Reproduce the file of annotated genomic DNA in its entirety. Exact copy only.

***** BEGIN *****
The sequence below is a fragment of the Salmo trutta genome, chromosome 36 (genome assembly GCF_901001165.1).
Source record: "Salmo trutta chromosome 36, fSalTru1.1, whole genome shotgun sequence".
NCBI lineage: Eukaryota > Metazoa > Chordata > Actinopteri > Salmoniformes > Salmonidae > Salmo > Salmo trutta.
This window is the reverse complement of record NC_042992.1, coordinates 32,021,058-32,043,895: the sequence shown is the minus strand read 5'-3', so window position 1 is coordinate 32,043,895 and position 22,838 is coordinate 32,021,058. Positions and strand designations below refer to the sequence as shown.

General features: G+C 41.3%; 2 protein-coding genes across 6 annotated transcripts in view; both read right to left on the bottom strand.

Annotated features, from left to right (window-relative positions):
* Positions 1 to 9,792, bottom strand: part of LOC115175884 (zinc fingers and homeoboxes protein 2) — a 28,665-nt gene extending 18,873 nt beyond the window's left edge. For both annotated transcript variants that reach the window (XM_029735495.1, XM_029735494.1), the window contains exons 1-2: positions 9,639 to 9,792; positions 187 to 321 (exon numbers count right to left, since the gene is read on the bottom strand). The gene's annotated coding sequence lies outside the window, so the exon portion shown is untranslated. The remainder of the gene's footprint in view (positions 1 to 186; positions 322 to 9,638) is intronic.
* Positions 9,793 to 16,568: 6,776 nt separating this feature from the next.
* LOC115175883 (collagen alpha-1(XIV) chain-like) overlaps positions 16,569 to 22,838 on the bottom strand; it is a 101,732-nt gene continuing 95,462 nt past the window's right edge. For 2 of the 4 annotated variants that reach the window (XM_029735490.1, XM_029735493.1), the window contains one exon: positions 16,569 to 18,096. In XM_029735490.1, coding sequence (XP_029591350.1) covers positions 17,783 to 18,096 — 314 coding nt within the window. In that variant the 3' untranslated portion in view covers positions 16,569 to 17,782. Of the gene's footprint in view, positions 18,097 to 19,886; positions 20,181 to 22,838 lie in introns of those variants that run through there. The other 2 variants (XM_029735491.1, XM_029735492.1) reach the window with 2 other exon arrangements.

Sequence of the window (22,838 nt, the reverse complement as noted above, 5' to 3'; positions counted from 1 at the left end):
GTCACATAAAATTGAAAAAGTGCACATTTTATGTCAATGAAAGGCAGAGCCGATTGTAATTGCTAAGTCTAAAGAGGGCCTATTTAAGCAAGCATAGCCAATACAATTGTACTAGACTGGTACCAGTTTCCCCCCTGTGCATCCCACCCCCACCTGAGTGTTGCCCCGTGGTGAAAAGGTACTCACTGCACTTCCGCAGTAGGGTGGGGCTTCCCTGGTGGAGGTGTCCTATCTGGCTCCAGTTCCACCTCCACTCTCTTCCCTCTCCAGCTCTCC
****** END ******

The sequence below is a fragment of the Salmo trutta genome, chromosome 36 (genome assembly GCF_901001165.1).
Source record: "Salmo trutta chromosome 36, fSalTru1.1, whole genome shotgun sequence".
NCBI lineage: Eukaryota > Metazoa > Chordata > Actinopteri > Salmoniformes > Salmonidae > Salmo > Salmo trutta.
This window is the reverse complement of record NC_042992.1, coordinates 32,021,058-32,043,895: the sequence shown is the minus strand read 5'-3', so window position 1 is coordinate 32,043,895 and position 22,838 is coordinate 32,021,058. Positions and strand designations below refer to the sequence as shown.

General features: G+C 41.3%; 2 protein-coding genes across 6 annotated transcripts in view; both read right to left on the bottom strand.

Annotated features, from left to right (window-relative positions):
* Positions 1 to 9,792, bottom strand: part of LOC115175884 (zinc fingers and homeoboxes protein 2) — a 28,665-nt gene extending 18,873 nt beyond the window's left edge. For both annotated transcript variants that reach the window (XM_029735495.1, XM_029735494.1), the window contains exons 1-2: positions 9,639 to 9,792; positions 187 to 321 (exon numbers count right to left, since the gene is read on the bottom strand). The gene's annotated coding sequence lies outside the window, so the exon portion shown is untranslated. The remainder of the gene's footprint in view (positions 1 to 186; positions 322 to 9,638) is intronic.
* Positions 9,793 to 16,568: 6,776 nt separating this feature from the next.
* LOC115175883 (collagen alpha-1(XIV) chain-like) overlaps positions 16,569 to 22,838 on the bottom strand; it is a 101,732-nt gene continuing 95,462 nt past the window's right edge. For 2 of the 4 annotated variants that reach the window (XM_029735490.1, XM_029735493.1), the window contains one exon: positions 16,569 to 18,096. In XM_029735490.1, coding sequence (XP_029591350.1) covers positions 17,783 to 18,096 — 314 coding nt within the window. In that variant the 3' untranslated portion in view covers positions 16,569 to 17,782. Of the gene's footprint in view, positions 18,097 to 19,886; positions 20,181 to 22,838 lie in introns of those variants that run through there. The other 2 variants (XM_029735491.1, XM_029735492.1) reach the window with 2 other exon arrangements.

Sequence of the window (22,838 nt, the reverse complement as noted above, 5' to 3'; positions counted from 1 at the left end):
GTCACATAAAATTGAAAAAGTGCACATTTTATGTCAATGAAAGGCAGAGCCGATTGTAATTGCTAAGTCTAAAGAGGGCCTATTTAAGCAAGCATAGCCAATACAATTGTACTAGACTGGTACCAGTTTCCCCCCTGTGCATCCCACCCCCACCTGAGTGTTGCCCCGTGGTGAAAAGGTACTCACTGCACTTCCGCAGTAGGGTGGGGCTTCCCTGGTGGAGGTGTCCTATCTGGCTCCAGTTCCACCTCCACTCTCTTCCCTCTCCAGCTCTCC